McGoey-Smith notes that if every employee feels heard, seen and supported in the workplace, the entire team will ultimately be more productive. Employers who encourage regular self-care activities and lead by example will be more likely to create a safe space for everyone at work.

Overcoming the need for perfection

Juggling work, life and family responsibilities is no easy feat. If you’re a working mom, it’s essential to give yourself some grace and avoid self-criticism. McGoey-Smith says that living in accordance with your values and pursuing balance instead of perfection will help you avoid burnout in the long run.

“We talk a lot about work/life balance, but foundationally, there needs to be a love balance,” she says. “It can be so much easier to love others than ourselves. We know their needs and wants — yet we don’t ask what we need or want. Taking even just 15 minutes a day to ask ourselves what we need or want, maybe having that bubble bath or just taking that time to sit and relax and listen to music, is well worth it.”

Find the care that’s right for you with support from Room For Her

Being a working mother can often demand prioritizing the needs of others over your own, but showing yourself the same love and attention will ultimately help you show up as your best self more often. Room For Her can help you find support by removing the barriers women face in accessing therapy, including not knowing how to find a therapist, long wait times, and the costs, inconvenience, and time spent travelling to and from traditional in-person therapy.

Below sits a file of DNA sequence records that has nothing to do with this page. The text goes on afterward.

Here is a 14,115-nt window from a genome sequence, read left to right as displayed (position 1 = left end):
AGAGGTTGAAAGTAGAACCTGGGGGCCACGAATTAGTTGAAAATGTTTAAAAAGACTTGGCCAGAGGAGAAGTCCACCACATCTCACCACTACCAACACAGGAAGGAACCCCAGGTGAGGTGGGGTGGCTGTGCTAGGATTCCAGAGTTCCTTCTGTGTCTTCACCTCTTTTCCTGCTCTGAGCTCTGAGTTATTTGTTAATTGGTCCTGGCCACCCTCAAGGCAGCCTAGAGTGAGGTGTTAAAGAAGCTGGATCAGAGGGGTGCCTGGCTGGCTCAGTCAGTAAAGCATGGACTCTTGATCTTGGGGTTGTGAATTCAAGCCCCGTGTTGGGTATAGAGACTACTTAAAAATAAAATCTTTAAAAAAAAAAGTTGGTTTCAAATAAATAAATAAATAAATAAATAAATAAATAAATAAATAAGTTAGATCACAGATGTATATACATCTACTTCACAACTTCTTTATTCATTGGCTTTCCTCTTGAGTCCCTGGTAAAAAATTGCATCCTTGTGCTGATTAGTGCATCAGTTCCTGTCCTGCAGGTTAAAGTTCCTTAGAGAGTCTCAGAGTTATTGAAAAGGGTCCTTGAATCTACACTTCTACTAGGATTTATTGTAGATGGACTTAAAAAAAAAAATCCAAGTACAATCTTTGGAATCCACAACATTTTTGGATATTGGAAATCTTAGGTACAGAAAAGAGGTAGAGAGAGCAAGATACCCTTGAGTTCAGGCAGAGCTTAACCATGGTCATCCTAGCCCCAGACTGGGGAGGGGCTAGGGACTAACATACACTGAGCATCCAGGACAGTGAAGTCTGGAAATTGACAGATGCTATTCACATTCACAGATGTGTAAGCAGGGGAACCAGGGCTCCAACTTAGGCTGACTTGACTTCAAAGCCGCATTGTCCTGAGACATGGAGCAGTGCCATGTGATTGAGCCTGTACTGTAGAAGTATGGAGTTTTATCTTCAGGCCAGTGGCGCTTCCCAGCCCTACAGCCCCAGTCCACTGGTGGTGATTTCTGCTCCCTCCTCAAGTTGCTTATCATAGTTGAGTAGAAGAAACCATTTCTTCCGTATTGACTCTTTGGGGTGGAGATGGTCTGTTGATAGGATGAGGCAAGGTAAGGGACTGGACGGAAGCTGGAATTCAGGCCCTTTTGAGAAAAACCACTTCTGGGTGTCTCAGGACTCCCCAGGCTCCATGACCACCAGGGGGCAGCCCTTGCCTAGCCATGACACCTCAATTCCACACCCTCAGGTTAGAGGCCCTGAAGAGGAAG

Try one year of free self-guided digital therapy today.

Disclaimer: This article contains guidelines or advice not intended to self-diagnose or treat. No content should be used as a substitute for direct advice from a qualified professional such as your doctor or mental health professional. Please reach out for support with a certified professional related to the symptoms you may be experiencing.

If you are in crisis and require immediate support, call 911 or go to your nearest emergency room. Alternately, please contact the Canada Suicide Prevention Service at 1 833 456-4566 (en tout temps). 1-833-456-4566 (24/7). For residents of Québec, call1 866 APPELLE (1 866 277-3553).